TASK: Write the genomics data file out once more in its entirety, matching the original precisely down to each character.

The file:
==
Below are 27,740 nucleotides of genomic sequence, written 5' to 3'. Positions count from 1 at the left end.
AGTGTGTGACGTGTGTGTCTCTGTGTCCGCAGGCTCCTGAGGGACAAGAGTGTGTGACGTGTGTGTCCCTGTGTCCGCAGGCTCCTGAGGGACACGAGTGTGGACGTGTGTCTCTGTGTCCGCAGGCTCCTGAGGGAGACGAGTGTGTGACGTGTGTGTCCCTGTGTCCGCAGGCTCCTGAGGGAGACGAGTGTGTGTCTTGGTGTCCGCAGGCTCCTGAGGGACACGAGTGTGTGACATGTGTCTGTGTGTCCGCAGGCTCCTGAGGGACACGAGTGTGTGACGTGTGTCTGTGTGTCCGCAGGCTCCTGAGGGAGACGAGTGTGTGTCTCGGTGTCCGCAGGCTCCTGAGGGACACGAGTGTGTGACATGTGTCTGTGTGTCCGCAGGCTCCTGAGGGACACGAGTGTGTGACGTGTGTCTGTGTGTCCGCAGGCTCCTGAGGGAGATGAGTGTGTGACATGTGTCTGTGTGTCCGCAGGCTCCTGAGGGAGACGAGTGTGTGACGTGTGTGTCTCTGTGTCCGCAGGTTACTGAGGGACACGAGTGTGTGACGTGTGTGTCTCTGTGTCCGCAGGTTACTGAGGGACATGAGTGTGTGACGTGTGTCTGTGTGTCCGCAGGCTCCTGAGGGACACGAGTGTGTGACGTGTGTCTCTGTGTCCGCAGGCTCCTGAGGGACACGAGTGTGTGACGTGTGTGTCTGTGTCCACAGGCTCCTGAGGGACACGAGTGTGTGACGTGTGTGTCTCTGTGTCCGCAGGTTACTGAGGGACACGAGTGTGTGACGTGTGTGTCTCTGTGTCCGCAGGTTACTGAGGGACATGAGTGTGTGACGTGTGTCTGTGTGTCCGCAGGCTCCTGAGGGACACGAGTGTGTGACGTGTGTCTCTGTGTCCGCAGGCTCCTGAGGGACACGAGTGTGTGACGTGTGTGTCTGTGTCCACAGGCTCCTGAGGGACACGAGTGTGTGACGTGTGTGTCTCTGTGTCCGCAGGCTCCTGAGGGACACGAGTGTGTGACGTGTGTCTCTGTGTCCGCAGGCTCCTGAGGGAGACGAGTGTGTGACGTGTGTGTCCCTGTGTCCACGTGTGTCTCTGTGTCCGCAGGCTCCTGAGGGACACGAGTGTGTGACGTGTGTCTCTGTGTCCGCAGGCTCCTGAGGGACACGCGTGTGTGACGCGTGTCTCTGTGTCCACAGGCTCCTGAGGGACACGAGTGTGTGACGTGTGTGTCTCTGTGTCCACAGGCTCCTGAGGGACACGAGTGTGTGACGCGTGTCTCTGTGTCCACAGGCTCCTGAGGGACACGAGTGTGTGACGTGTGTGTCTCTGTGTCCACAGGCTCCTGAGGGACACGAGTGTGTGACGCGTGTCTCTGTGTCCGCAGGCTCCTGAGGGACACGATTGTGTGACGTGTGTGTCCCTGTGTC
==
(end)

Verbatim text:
Below are 27,740 nucleotides of genomic sequence, written 5' to 3'. Positions count from 1 at the left end.
AGTGTGTGACGTGTGTGTCTCTGTGTCCGCAGGCTCCTGAGGGACAAGAGTGTGTGACGTGTGTGTCCCTGTGTCCGCAGGCTCCTGAGGGACACGAGTGTGGACGTGTGTCTCTGTGTCCGCAGGCTCCTGAGGGAGACGAGTGTGTGACGTGTGTGTCCCTGTGTCCGCAGGCTCCTGAGGGAGACGAGTGTGTGTCTTGGTGTCCGCAGGCTCCTGAGGGACACGAGTGTGTGACATGTGTCTGTGTGTCCGCAGGCTCCTGAGGGACACGAGTGTGTGACGTGTGTCTGTGTGTCCGCAGGCTCCTGAGGGAGACGAGTGTGTGTCTCGGTGTCCGCAGGCTCCTGAGGGACACGAGTGTGTGACATGTGTCTGTGTGTCCGCAGGCTCCTGAGGGACACGAGTGTGTGACGTGTGTCTGTGTGTCCGCAGGCTCCTGAGGGAGATGAGTGTGTGACATGTGTCTGTGTGTCCGCAGGCTCCTGAGGGAGACGAGTGTGTGACGTGTGTGTCTCTGTGTCCGCAGGTTACTGAGGGACACGAGTGTGTGACGTGTGTGTCTCTGTGTCCGCAGGTTACTGAGGGACATGAGTGTGTGACGTGTGTCTGTGTGTCCGCAGGCTCCTGAGGGACACGAGTGTGTGACGTGTGTCTCTGTGTCCGCAGGCTCCTGAGGGACACGAGTGTGTGACGTGTGTGTCTGTGTCCACAGGCTCCTGAGGGACACGAGTGTGTGACGTGTGTGTCTCTGTGTCCGCAGGTTACTGAGGGACACGAGTGTGTGACGTGTGTGTCTCTGTGTCCGCAGGTTACTGAGGGACATGAGTGTGTGACGTGTGTCTGTGTGTCCGCAGGCTCCTGAGGGACACGAGTGTGTGACGTGTGTCTCTGTGTCCGCAGGCTCCTGAGGGACACGAGTGTGTGACGTGTGTGTCTGTGTCCACAGGCTCCTGAGGGACACGAGTGTGTGACGTGTGTGTCTCTGTGTCCGCAGGCTCCTGAGGGACACGAGTGTGTGACGTGTGTCTCTGTGTCCGCAGGCTCCTGAGGGAGACGAGTGTGTGACGTGTGTGTCCCTGTGTCCACGTGTGTCTCTGTGTCCGCAGGCTCCTGAGGGACACGAGTGTGTGACGTGTGTCTCTGTGTCCGCAGGCTCCTGAGGGACACGCGTGTGTGACGCGTGTCTCTGTGTCCACAGGCTCCTGAGGGACACGAGTGTGTGACGTGTGTGTCTCTGTGTCCACAGGCTCCTGAGGGACACGAGTGTGTGACGCGTGTCTCTGTGTCCACAGGCTCCTGAGGGACACGAGTGTGTGACGTGTGTGTCTCTGTGTCCACAGGCTCCTGAGGGACACGAGTGTGTGACGCGTGTCTCTGTGTCCGCAGGCTCCTGAGGGACACGATTGTGTGACGTGTGTGTCCCTGTGTC